The owner of two adjoining messuages, fronting on a street, conveyed one of them by a deed, in which, after stating that there was, on the south side of the messuage conveyed, a gate or passage way of about five feet wide, leading from the street into the yard thereof, reserved to himself, his heirs and assigns, free liberty of ingress, egress, &c. through and upon said gate or passage way, for carrying and recarrying wood, &c. through the same, and over the yard of the granted messuage into and from his own adjoining house and land. Held, that the width of the passage way was not definitely fixed by the deed, and that the reservation was of a right of a suitable and convenient passage for the purposes indicated. Held also, that although the grantor, and those claiming under him, had used the passage way long enough to gain a prescriptive title thereto, yet as it had been used in near conformity to the terms of the reservation, it must be deemed to have been enjoyed under the reservation, and not adversely thereto, and must be limited by the terms thereof.
The owner of land, over which his grantor has reserved a passage way, may lawfully cover such passage way with a building, if he leave a space so wide, high and light, that the way is substantially as convenient as before for the purposes for which it was reserved: And he is not liable for damages, although the passage way, by reason of its being so covered, becomes to a greater extent the resort of strangers, to the annoyance of the grantor.
Where the owner of two adjoining messuages conveys one of them, and it is agreed by him and his grantee that if the latter shall make "any addition of building" westwardly, he shall not extend it northwardly beyond a certain line, the grantee is not thereby restricted from raising his building higher, though by so doing he interrupts the access of light and air to the windows of the grantor's house.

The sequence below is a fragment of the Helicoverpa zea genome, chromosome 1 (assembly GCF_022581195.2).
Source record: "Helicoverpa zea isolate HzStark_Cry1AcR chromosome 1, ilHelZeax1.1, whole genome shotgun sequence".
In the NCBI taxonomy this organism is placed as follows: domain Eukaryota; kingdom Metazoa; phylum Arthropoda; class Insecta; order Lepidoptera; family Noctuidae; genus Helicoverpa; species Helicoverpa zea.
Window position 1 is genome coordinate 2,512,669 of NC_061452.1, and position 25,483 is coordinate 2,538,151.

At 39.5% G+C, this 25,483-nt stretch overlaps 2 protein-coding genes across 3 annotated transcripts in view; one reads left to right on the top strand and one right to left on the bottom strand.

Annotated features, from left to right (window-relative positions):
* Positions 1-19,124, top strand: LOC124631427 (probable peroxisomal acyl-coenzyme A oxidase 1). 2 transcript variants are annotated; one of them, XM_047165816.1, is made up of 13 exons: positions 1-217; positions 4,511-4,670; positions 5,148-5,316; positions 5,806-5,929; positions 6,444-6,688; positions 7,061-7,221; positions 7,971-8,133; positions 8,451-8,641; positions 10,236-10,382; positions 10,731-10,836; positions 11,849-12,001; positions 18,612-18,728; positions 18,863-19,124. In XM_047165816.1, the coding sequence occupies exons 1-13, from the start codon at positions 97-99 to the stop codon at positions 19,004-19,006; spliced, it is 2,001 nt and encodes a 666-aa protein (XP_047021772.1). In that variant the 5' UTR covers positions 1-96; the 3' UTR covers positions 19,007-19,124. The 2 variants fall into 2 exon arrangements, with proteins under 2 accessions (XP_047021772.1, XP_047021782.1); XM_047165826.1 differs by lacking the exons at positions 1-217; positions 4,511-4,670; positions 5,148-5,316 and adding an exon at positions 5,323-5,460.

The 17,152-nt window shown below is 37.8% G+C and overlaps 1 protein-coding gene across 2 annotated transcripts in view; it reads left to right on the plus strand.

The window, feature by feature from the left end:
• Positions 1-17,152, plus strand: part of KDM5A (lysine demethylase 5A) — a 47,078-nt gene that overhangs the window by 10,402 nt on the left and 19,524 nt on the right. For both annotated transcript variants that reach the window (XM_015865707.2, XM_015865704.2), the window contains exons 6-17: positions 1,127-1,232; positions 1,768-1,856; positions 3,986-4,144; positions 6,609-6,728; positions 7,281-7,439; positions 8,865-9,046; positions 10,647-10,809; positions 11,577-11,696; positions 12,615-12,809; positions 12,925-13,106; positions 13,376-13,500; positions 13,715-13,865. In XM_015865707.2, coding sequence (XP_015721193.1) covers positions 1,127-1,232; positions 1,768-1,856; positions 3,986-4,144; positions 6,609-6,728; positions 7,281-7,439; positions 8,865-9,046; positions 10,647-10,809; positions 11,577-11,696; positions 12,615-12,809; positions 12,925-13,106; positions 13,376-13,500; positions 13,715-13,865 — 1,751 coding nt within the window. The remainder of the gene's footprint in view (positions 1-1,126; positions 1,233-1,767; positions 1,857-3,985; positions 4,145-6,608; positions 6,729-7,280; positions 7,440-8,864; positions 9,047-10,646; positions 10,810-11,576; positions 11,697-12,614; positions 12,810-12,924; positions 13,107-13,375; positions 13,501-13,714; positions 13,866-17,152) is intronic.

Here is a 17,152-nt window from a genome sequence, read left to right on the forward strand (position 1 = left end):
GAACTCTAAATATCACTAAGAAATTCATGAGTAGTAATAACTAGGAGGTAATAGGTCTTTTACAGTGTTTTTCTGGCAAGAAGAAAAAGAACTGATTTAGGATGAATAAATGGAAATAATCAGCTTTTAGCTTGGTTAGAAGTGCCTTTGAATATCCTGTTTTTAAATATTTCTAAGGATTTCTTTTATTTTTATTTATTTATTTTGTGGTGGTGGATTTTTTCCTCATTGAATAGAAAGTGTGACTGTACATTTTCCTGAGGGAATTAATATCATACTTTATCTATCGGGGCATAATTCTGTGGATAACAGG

TRESPASS upon the case. The plaintiff claimed damages for injuries caused by narrowing a certain passage way, and darkening the same by erecting a building over it, and thereby also interrupting the access of light and air to his adjoining messuage. In one of the counts, the plaintiff claimed a right to said passage way by prescription. In all the counts, it was averred that the defendant's ancestor erected the building, &c. by which the alleged injuries were caused, and the defendants were charged with a wrongful continuance of the cause of those injuries, after notice given and request made to them to remove it. The trial was before Morton, J. who reported the case in substance as follows:
The plaintiff and the defendants own contiguous estates in Boston, fronting east on Washington Street; the plaintiff's estate lying north of that of the defendants. In 1703, both estates
were owned by Atherton Haugh, who in that year conveyed the estate, which is now the defendants', to Henry Tew, "bounded in the front or easterly end upon the Fore Street [now Washington Street] leading towards Roxbury, where it measures twenty one foot; on the northerly side by other land and housing of the said Atherton Haugh; in the rear or westerly end by land of James Meers, where it measures in breadth twenty eight foot and an half; and on the southerly side by housing and land in the tenure and occupation of Sarah Robinson, on which side there is a gate and passage way of about five foot wide, leading from the said street, between the said Robinson's housing and land and the said messuage herein granted, into the yard of the said messuage: Reserving out of this bargain and sale, unto me the said Atherton Haugh, my heirs and assigns for ever, free liberty of ingress, egress and regress, through and upon the said gate or passage way, for carrying and recarrying wood, or any other thing, through the same, and over the yard or ground of the said messuage hereby granted, into and from the housing and land of me the said Atherton Haugh adjoining, for the use and accommodation thereof, without damnifying or annoying thereby the said Henry Tew, his heirs or assigns. And it is mutually agreed between the said parties, that whensoever the said Henry Tew, his heirs or assigns, are minded to make or add any addition of building backward, he or they shall only make the breadth equal with the breadth of the back of the chimneys of said tenement hereby granted."